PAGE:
Barbados Pocket Guide

The Story of Sugar

Workers Loading a Cane Cart, Barbados Pocket Guide

Sugar, a Strong Part of Our History and Culture

Sugar is knitted deeply into the historical and cultural fabrics of the people of Barbados. This erect, perennial grass with bamboo-like stems has been the backbone of Barbados for centuries and has surely proven to be a good move when the switch was made from cultivating tobacco and cotton in previous years. This green and sustainable crop was introduced to the island by the early settlers and proved to be an excellent means of trade for Barbados.

 

Worker Taking a Break from Cutting Canes, Barbados Pocket GuideSugar Cane grew on plantations which had their own mill that ably assisted in the grinding and juicing process. Slave labour was mainly responsible for the production of this industry and as a result Barbados became a leader in Trans-Atlantic Slave Trade by the mid 17th century.

 

By 1649, Barbados was seeing sugar as the presiding export source of the island and by approximately 1660, it occupied about 60 percent of the island's land and accounted for a whopping 90 percent of its total exports. Such an export percentage pushed Barbados in a place of great wealth, fame and stature.

 

Benefits of Sugar Industry

The highly rated Barbados sugar is renowned for its darker, more molasses tinged flavor. The word recycle would be an appropriate word to use when it comes to sugar production in Barbados. The island's soil can become quite prone to soil erosion and as such, sugar cane has proven to be ideal in holding soils together and disabling soil erosion.

 

The fibrous roots of the sugar cane help in stabilising the soil and the trash leaves left after harvesting, aid in replacing and where necessary, providing the necessary nutrients needed for a better crop the following year.

 

After the canes are crushed, the remaining fibre, or bagasse, is used to fuel the island's sugar factories. This bagasse along with 'factory mud' are excellent fertilisers for the soil.

 

The molasses that is extracted from the raw sugar is an invaluable ingredient in Barbados' Cockspur and Mount Gay rums.

 

Scientists are unable to provide answers as to what makes Barbados' sugar superior in quality. Some say that the calcium-rich coral-island soil enables lust crops without the usage of harmful pesticides. Arguably, Barbados is the best producer of sugar in the world.

 

How Barbados Makes Its Sugar

Combined efforts between sugar cane harvesting machines and cane cutters are responsible for the harvesting of sugar cane in Barbados. After harvesting, the canes are loaded onto trucks and taken to sugar factories where they are ground in order to extract the juice, leaving behind a fibrous residue called bagasse. It is then cooked for some time before allowing to dry. Throughout the cooking process, various substances are added in order to eliminate any impurities that may exist in the sugar cane juice. These impurities then rise to the top in the form of foam and are subsequently removed. Lime juice and coconut milk are then added as refining agents in the processing of muscovado sugar as they do not leave any flavors behind. After muscovado sugar is cooked and dried, it is broken in various pieces and sold off in markets.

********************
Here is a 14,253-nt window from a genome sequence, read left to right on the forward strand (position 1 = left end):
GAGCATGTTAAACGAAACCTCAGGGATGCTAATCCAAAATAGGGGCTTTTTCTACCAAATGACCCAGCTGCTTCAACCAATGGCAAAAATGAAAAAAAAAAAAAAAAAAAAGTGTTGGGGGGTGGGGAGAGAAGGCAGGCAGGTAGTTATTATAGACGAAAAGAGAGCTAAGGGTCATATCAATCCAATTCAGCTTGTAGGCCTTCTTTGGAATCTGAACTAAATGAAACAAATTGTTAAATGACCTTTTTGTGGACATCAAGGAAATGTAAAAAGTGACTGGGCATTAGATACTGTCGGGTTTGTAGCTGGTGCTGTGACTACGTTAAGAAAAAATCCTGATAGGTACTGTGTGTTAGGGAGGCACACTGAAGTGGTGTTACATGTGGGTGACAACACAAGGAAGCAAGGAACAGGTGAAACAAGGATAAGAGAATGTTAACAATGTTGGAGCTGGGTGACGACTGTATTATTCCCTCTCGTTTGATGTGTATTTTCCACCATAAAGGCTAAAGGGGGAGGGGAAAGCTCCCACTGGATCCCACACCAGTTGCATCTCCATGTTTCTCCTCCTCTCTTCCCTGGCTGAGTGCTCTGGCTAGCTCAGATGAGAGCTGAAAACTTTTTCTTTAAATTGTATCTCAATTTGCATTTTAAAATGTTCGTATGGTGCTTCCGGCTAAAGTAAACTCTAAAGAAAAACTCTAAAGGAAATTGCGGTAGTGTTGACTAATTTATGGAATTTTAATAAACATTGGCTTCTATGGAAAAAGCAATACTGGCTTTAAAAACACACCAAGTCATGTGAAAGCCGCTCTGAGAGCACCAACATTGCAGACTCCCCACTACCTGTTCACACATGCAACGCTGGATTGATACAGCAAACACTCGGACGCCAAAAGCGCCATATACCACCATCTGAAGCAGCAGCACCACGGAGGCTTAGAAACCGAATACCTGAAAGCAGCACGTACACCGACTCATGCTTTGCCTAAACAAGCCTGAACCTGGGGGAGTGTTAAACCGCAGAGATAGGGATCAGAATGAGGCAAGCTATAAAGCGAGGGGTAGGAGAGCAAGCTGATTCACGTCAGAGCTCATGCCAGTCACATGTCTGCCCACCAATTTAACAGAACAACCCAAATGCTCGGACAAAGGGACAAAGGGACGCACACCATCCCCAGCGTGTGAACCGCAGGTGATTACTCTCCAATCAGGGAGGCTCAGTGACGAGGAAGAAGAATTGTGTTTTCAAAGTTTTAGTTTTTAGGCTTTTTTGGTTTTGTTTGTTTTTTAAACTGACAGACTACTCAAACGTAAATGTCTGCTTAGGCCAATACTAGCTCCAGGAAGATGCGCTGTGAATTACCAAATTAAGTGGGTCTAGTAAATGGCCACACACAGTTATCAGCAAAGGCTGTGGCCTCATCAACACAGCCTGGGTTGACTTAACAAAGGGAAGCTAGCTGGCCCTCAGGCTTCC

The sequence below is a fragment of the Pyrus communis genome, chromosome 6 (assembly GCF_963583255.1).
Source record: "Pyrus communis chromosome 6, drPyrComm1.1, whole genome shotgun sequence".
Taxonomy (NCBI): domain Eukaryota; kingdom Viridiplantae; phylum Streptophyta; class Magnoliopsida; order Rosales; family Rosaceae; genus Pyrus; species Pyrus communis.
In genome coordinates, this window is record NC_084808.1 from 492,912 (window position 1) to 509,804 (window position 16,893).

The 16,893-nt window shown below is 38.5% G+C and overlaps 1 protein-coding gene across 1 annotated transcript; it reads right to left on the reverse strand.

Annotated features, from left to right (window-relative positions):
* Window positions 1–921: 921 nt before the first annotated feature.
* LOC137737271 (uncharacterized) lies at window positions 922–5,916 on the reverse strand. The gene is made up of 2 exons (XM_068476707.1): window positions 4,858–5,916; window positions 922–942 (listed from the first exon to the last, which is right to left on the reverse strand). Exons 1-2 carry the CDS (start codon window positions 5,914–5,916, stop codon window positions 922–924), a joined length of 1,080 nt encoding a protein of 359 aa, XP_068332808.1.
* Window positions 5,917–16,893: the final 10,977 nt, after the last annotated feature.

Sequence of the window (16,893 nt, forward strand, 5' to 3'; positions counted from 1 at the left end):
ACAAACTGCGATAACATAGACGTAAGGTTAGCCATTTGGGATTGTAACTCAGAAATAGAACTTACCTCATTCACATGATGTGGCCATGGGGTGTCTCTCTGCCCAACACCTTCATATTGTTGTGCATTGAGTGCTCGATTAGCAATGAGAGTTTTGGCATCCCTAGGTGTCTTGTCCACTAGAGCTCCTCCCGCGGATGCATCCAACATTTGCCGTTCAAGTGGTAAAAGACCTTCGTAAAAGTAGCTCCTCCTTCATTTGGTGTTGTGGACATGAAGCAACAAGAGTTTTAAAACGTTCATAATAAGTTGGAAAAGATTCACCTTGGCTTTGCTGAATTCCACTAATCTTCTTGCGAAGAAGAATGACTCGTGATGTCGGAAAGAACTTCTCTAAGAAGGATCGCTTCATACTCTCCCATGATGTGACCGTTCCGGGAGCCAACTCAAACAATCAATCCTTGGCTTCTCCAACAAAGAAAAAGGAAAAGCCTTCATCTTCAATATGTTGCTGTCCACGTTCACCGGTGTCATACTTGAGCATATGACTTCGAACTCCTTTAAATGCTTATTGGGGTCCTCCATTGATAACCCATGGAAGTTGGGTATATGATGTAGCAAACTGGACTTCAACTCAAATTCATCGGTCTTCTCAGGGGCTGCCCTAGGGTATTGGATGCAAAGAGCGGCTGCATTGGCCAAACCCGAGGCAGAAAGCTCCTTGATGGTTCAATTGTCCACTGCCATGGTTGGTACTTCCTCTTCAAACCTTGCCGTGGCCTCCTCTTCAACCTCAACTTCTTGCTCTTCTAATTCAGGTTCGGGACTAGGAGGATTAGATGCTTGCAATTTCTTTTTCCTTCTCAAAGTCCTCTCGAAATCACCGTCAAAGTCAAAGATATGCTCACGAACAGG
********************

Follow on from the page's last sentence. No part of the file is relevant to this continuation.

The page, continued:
Changing Times

In Barbados, sugar is relatively expensive to produce based on the fact that it is now primarily grown on a much smaller scale. Despite this, the island still sees it as an integral aspect of its existence even though it doesn't fully depend on it for sustainability as tourism is the mainstay of the country. Over the years, rationalisation of the industry in Barbados has seen a drastic reduction in the number of sugar factories. The count has gone from twenty-six (26) to a mere two (2). Those two being Andrews Sugar Factory in St. Joseph and Portvale Sugar Factory in St. James.

 

Countries such as Barbados are asked to compete with the European Union along with countries like Brazil where the scale is so much larger, labour costs are lower and not to mention, it is very possible to find a sugar plantation in Brazil that is just about the size of Barbados. An agreement exists between Barbados and the European Union to export several thousand tons of sugar annually at favourable prices. After so many years, Britain is still one of the most important export markets for Barbados sugar. The introduction of modern-day machinery to the sugar industry in Barbados has been partly responsible for the decrease in available jobs in the sector as well.

 

In recent times, the government of Barbados has been trying to find creative ways that would save the face of the sugar industry on the island. As such, birth was given to the branding of a premium Barbados sugar brand known as Plantation Reserve which is produced by the Barbados sugar industry and marketed and exported through The West Indies Sugar & Trading Company Ltd, also known as Wistco. This plan of action has proven to be quite an effective marketing tool as Barbados sugar is now heavily marketed across Britain and widely used to enrich the taste of many recipes and in hot beverages.

 

Last modified on Monday, 06 February 2012 19:35
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